THE REAL LONE RANGER WAS BLACK?

On a riverbank in Texas, a master of disguise waited patiently with his accomplice, hoping that his target, an infamous horse thief, would show himself on the trail. After four days, the hunch paid off, when the bandit unwittingly walked towards the man who haunted the outlaws of the Old West. Springing from the bushes, the cowboy confronted his frightened mark with a warrant. As the desperado reached for his weapon as a last ditch effort, the lawman shot him down before his gun could leave his side.

Though the quick-draw tale may sound like an adventure of the Lone Ranger, this was no fictional event. In fact, it was one of many feats of Bass Reeves, a legendary lawman of the Wild West—a man whose true adventures rivaled those of the outlaw-wrangling masked character. Reeves was a real-life African-American cowboy who one historian has proposed may have inspired the Lone Ranger.

In 1838—nearly a century before the Lone Ranger was introduced to the public—Bass Reeves was born a slave in the Arkansas household of William S. Reeves, who relocated to Paris, Texas, in 1846. It was in Texas, during the Civil War, that William made Bass accompany his son, George Reeves, to fight for the Confederacy.

While serving George, Bass escaped to Indian Territory under the cover of the night. The Indian Territory, known today as Oklahoma, was a region ruled by five Native American tribes—Cherokee, Seminole, Creek, Choctaw and Chickasaw—who were forced from their homelands due to the Indian Removal Act of 1830. While the community was governed through a system of tribal courts, the courts’ jurisdiction only extended to members of the five major tribes. That meant anyone who wasn’t part of those tribes—from escaped slaves to petty criminals—could only be pursued on a federal level within its boundaries. It was against the backdrop of the lawless Old West that Bass would earn his formidable reputation.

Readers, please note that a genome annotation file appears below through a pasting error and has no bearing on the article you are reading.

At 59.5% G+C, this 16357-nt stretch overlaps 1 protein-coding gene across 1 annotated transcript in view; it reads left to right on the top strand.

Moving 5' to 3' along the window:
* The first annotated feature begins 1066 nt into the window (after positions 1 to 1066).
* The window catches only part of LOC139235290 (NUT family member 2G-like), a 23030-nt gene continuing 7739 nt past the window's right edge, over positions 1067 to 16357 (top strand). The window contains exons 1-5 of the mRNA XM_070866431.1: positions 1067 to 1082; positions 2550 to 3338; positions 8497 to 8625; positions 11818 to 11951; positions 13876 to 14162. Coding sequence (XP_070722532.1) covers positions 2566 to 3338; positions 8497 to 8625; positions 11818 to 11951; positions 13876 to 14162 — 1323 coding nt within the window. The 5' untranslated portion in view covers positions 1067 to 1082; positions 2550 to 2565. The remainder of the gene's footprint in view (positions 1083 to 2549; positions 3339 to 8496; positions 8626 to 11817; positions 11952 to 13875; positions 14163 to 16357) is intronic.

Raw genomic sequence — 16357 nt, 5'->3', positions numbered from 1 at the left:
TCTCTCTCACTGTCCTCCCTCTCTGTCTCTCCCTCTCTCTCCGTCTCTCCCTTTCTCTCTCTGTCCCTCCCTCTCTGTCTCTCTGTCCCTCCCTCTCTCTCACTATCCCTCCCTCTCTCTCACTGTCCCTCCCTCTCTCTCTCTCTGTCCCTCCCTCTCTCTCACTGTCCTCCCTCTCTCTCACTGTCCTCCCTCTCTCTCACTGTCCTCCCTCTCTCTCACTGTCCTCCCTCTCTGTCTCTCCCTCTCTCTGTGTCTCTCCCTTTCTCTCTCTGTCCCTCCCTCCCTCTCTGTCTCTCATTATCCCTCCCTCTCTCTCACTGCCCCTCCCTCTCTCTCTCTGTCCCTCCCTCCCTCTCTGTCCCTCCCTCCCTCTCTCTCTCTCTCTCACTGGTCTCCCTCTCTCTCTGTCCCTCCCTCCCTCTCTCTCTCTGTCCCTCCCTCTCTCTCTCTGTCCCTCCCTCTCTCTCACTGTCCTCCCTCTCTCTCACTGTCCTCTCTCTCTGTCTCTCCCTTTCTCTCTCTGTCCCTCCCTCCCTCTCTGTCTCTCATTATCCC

Upon arriving in the Indian Territory, Bass learned the landscape and the customs of the Seminole and Creek tribes, even learning to speak their languages. After the 13th Amendment was passed in 1865, abolishing slavery, Bass, now formally a free man, returned to Arkansas, where he married and went on to have 11 children.

After a decade of freedom, Bass returned to the Indian Territory when U.S. Marshal James Fagan recruited him to help rein in the criminals that plagued the land. Fagan, under the direction of federal judge Isaac C. Parker, brought in 200 deputy marshals to calm the growing chaos throughout the West. The deputy marshals were tasked with bringing in the countless thieves, murderers and fugitives who had overrun the expansive 75,000-square-mile territory. Able local shooters and trackers were sought out for the position, and Bass was one of the few African-Americans recruited.

Standing at 6 feet 2 inches, with proficient shooting skills from his time in the Civil War and his knowledge of the terrain and language, Bass was the perfect man for the challenge. Upon taking the job, he became the first black deputy U.S. marshal west of the Mississippi.

As deputy marshal, Bass is said to have arrested more than 3,000 people and killed 14 outlaws, all without sustaining a single gun wound, writes biographer Art T. Burton, who first asserted the theory that Bass had inspired the Lone Ranger in his 2006 book, Black Gun, Silver Star: The Life and Legend of Frontier Marshal Bass Reeves.

At the heart of Burton’s argument is that fact that over 32 years as a deputy marshal, Bass found himself in numerous stranger-than-fiction encounters. Also, many of the fugitives Bass arrested were sent to the Detroit House of Corrections, in the same city where the Lone Ranger would be introduced to the world on the radio station WXYZ on January 30, 1933.

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